Also concerning capabilities, Next Big Future points to a WCT article that gleefully boasts that China has demonstrated the ability to put MIRVs with its ability to launch multiple satellites on a single launcher. They also point out that the Chinese commercial space launcher the Long March 6 can launch 20 (twice as many as the Russian R-36, the biggest ICBM in the world). That a commercial space launcher takes hours to fuel and so could only be used for first strikes (and dozens of launchers fueling would give fair warning) is not mentioned in the article. NBF does point to the capacity of the bigger Long March 5 is 25 metric tonnes.  Taking the conservative path of using the weight of an obsolete USAF ICBM warhead ( the W-56) and a current one (the W-76) dividing 25 tonnes by that amount (25tonnes = 55,115.500 pounds round down so 55,000 / 680 = 81.1 or 55,000 / 362 = 152.3 warheads delivered with one launch. (Capacity to an antipodal target is a bit more than 50% greater than capacity to LEO but there is still a lot of weight involved in the buss and such)...so hey perhaps they don't need but one launch. Naturally, the same basic math would apply to the Russian launchers in the same class such as PROTON.

Of course this is silly as it would be suicide. They'd still face our righteous wrath unless there were some reason to believe our nuclear deterrent was a hollow force. 

Meanwhile...in completely unrelated news in the U.S., the nation's last American owned uranium enrichment plant was just shut down by the DOE. 
U.S. Rep. Brad Wenstrup, whose 2nd District includes Pike County and part of Ross County among others, expressed disbelief. Both he and Portman said that on the heels of a deal that recognizes Iran’s right to enrich uranium and maintain access to thousands of centrifuges, shutting down of the only source of domestic uranium enrichment is irresponsible. The Centrifuge is the only American-owned enrichment facility operating in the United States, while foreign-owned Urenco USA operates an enrichment facility in New Mexico.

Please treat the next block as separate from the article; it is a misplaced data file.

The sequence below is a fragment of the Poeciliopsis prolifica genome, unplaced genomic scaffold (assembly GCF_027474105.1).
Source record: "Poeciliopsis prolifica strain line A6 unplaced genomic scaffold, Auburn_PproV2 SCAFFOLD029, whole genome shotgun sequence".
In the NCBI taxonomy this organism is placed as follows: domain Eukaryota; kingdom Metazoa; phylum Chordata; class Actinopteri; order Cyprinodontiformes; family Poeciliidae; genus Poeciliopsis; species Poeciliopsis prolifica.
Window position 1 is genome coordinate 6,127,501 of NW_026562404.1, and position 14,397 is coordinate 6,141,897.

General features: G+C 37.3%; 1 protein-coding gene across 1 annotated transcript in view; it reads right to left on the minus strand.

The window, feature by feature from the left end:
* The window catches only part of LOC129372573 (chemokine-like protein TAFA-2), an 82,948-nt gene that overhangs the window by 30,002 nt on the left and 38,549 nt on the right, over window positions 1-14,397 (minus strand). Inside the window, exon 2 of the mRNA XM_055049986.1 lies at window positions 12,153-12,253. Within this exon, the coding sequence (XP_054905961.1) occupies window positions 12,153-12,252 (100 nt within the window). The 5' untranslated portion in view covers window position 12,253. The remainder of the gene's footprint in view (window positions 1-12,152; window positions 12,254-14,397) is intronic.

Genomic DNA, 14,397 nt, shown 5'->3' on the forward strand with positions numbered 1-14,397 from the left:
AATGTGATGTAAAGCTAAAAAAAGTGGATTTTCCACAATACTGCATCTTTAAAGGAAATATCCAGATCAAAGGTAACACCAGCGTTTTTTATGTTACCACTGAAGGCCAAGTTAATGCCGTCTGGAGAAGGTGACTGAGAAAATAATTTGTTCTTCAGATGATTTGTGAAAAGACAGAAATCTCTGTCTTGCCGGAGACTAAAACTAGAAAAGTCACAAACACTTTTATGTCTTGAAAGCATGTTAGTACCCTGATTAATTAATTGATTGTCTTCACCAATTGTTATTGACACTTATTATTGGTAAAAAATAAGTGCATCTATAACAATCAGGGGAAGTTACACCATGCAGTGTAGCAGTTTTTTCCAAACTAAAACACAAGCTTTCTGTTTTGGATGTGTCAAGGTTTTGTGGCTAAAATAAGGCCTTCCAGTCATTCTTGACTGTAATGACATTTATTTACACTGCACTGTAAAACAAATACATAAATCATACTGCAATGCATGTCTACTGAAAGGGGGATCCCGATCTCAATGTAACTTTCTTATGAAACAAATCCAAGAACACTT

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September 27, 2015

I'm SURE This Will All End Well.

China is moving into the Med, allegedly they will be joining the Russians in attempting to shore up Assad. What is certain is that the Russians are coordinating with the Iranians and they, the Syrians and the Iranians have signed military agreements with Iraq

Meanwhile, the U.S. and the French are conducting airstrikes against ISIS (which is pursuing an ambitious agenda) while the Syrian, Chinese, Iranian, Russian and Iraqi forces are conducting air and ground operations. Except for Iraq, none of those air-forces or ground forces are not coordinating with us in any way and at least the Russian planes are running with transponders off. Heck, the Russians got their planes there surreptitiously and were only detected once they arrived.  Meanwhile, all sides are shooting at targets that may or may not be insurgents.

What could POSSIBLY go wrong?

In other, arguably less potentially exiting news, it looks like Catalonia may well be breaking away from Spain as the secession parties just won an election. 

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September 20, 2015

And Then This Stuff Happened

While people are focusing on the epic fantasy fight that is Clock Boy VS Gell-Mann other things were happening in the real world. 

The President has ordered US Navy ships to steer clear of the artificial islands built by China in the South China Sea, thus ceding the seized Filipino and Vietnamese islands and giving China de-facto sovereignty over one of the most important trade routes in the world.

This method of just CREATING national territory anywhere the ocean gets shallow is expected by some analysts to soon be used in the Indian Ocean.

Unless it's all a monumentally expensive and elaborate feint (with the benefit of infrastructure in place for later use) to distract from the thrust into Taiwan.

It is being reported that North Korea is likely to launch a long range missile or satellite on the 70th anniversary of the founding of the North Korean Communist Party....but that is far from certain

What is somewhat more certain is that they are spinning up their nuclear weapons production in a big way and possibly their bioweapons as well. 

Iran just released 5 top members of Al Qaeda in a prisoner swap. Odds are good they did not do so for a deserter. 

Russia is also moving into Syria to defend the odious dictator Assad from the murderous assault on reason that is the Islamic state. A lot of people across the political spectrum seem upset by this. They probably need to analyze their pique more thoroughly. This seems like a point of convergence in our interests and has potential to be a starting point for walking back tensions in other areas.